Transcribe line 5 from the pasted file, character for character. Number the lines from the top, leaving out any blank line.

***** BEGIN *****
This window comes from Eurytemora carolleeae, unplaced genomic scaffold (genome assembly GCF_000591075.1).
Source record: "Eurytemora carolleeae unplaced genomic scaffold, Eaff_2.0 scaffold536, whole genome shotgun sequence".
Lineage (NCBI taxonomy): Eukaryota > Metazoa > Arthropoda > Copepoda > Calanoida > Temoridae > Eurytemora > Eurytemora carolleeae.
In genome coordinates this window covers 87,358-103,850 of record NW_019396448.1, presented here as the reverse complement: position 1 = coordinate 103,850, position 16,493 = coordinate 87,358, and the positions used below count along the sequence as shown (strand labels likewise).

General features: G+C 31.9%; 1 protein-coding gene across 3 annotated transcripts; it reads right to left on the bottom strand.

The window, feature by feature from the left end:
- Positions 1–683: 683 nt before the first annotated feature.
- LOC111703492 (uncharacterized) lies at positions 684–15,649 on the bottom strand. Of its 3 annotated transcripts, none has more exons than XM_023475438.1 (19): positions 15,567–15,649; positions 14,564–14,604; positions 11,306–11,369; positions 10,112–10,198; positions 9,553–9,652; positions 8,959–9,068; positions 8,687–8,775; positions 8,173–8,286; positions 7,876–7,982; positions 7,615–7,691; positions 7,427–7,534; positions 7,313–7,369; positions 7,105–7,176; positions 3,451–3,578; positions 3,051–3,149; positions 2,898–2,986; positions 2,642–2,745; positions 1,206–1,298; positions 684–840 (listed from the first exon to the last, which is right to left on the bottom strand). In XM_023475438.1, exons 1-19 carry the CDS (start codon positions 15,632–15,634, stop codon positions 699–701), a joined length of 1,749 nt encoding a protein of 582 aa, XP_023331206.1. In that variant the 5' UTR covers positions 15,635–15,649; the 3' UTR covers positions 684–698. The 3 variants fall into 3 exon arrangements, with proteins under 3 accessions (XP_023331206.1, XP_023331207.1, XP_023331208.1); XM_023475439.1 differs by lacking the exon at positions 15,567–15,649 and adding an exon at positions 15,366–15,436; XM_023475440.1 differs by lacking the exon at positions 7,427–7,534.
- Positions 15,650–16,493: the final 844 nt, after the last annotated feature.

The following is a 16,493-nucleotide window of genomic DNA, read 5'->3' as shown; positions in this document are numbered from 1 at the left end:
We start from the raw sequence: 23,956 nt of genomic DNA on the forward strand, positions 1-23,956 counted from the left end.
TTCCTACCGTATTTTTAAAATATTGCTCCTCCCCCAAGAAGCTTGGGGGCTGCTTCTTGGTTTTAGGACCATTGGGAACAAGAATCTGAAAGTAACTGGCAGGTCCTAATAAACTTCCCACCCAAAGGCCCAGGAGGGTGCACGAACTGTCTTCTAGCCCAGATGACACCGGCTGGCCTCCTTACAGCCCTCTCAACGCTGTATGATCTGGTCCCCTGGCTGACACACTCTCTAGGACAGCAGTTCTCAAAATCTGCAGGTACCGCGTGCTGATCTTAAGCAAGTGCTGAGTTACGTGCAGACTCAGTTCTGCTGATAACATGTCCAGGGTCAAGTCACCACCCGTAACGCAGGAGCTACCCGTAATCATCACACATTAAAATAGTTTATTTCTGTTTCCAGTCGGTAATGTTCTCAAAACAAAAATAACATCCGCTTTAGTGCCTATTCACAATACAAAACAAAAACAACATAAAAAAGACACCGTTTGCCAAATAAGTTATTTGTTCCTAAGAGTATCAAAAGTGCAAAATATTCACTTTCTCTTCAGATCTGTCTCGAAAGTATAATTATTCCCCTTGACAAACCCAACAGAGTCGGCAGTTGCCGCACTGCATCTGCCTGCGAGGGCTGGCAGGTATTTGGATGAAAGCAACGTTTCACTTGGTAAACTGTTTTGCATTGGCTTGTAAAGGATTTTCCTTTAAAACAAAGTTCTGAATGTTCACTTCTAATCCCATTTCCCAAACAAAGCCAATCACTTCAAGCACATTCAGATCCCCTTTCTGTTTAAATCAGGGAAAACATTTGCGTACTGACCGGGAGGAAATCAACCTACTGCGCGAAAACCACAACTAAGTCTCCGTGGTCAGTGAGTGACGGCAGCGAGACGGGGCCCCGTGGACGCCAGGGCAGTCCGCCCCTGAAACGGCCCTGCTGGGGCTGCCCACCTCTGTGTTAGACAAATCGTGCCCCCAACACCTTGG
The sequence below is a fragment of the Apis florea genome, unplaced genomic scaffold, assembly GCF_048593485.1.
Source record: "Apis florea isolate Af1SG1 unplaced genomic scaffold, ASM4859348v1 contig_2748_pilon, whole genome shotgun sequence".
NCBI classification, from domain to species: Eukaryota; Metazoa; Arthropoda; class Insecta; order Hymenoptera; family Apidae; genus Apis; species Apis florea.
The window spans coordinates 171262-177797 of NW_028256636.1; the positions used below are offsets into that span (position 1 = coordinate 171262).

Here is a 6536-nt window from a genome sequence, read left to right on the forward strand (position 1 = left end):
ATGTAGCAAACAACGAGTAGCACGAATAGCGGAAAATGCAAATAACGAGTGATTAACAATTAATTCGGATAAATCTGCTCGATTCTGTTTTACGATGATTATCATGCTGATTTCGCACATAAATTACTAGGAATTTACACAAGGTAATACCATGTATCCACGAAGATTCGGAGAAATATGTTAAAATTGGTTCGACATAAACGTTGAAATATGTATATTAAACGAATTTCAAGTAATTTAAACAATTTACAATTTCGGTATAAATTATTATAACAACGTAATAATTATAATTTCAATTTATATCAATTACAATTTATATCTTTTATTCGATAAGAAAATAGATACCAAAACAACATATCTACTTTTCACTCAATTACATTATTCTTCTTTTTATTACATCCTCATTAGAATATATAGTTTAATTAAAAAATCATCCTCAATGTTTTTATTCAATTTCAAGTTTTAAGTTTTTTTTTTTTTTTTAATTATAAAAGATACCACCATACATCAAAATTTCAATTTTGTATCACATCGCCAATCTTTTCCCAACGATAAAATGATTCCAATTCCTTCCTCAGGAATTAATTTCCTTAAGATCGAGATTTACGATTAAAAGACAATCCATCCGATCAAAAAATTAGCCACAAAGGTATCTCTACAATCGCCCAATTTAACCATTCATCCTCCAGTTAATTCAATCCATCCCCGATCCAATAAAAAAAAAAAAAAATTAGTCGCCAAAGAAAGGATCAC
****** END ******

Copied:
General features: G+C 31.9%; 1 protein-coding gene across 3 annotated transcripts; it reads right to left on the bottom strand.